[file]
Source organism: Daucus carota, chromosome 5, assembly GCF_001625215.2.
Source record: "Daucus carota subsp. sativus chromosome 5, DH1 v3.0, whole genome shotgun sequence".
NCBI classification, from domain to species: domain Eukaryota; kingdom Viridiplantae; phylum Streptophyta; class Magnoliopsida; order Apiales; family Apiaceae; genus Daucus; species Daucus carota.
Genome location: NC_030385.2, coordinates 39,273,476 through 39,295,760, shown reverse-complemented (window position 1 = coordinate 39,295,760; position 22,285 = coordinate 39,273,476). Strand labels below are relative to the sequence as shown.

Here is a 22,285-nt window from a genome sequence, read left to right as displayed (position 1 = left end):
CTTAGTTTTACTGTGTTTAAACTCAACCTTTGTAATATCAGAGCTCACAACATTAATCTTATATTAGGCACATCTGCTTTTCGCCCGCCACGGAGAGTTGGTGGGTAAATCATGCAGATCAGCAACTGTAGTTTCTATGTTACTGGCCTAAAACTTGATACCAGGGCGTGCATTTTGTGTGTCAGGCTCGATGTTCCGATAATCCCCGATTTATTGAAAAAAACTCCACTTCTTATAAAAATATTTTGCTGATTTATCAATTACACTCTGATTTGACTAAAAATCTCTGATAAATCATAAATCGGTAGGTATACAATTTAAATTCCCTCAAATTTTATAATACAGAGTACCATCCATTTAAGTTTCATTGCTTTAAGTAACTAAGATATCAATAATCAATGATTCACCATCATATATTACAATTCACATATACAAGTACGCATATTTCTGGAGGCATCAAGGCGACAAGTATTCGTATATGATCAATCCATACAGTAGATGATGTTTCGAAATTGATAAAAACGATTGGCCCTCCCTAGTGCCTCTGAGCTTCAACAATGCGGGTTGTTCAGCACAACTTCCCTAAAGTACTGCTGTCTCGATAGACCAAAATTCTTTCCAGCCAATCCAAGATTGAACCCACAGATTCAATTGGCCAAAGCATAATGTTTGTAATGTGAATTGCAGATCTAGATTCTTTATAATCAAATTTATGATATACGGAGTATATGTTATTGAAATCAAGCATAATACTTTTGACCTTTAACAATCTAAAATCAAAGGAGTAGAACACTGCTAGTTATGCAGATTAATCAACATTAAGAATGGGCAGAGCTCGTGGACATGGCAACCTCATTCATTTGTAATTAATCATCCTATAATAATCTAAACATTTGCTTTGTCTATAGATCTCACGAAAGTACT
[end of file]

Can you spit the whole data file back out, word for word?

Source organism: Daucus carota, chromosome 5, assembly GCF_001625215.2.
Source record: "Daucus carota subsp. sativus chromosome 5, DH1 v3.0, whole genome shotgun sequence".
NCBI classification, from domain to species: domain Eukaryota; kingdom Viridiplantae; phylum Streptophyta; class Magnoliopsida; order Apiales; family Apiaceae; genus Daucus; species Daucus carota.
Genome location: NC_030385.2, coordinates 39,273,476 through 39,295,760, shown reverse-complemented (window position 1 = coordinate 39,295,760; position 22,285 = coordinate 39,273,476). Strand labels below are relative to the sequence as shown.

Here is a 22,285-nt window from a genome sequence, read left to right as displayed (position 1 = left end):
CTTAGTTTTACTGTGTTTAAACTCAACCTTTGTAATATCAGAGCTCACAACATTAATCTTATATTAGGCACATCTGCTTTTCGCCCGCCACGGAGAGTTGGTGGGTAAATCATGCAGATCAGCAACTGTAGTTTCTATGTTACTGGCCTAAAACTTGATACCAGGGCGTGCATTTTGTGTGTCAGGCTCGATGTTCCGATAATCCCCGATTTATTGAAAAAAACTCCACTTCTTATAAAAATATTTTGCTGATTTATCAATTACACTCTGATTTGACTAAAAATCTCTGATAAATCATAAATCGGTAGGTATACAATTTAAATTCCCTCAAATTTTATAATACAGAGTACCATCCATTTAAGTTTCATTGCTTTAAGTAACTAAGATATCAATAATCAATGATTCACCATCATATATTACAATTCACATATACAAGTACGCATATTTCTGGAGGCATCAAGGCGACAAGTATTCGTATATGATCAATCCATACAGTAGATGATGTTTCGAAATTGATAAAAACGATTGGCCCTCCCTAGTGCCTCTGAGCTTCAACAATGCGGGTTGTTCAGCACAACTTCCCTAAAGTACTGCTGTCTCGATAGACCAAAATTCTTTCCAGCCAATCCAAGATTGAACCCACAGATTCAATTGGCCAAAGCATAATGTTTGTAATGTGAATTGCAGATCTAGATTCTTTATAATCAAATTTATGATATACGGAGTATATGTTATTGAAATCAAGCATAATACTTTTGACCTTTAACAATCTAAAATCAAAGGAGTAGAACACTGCTAGTTATGCAGATTAATCAACATTAAGAATGGGCAGAGCTCGTGGACATGGCAACCTCATTCATTTGTAATTAATCATCCTATAATAATCTAAACATTTGCTTTGTCTATAGATCTCACGAAAGTACT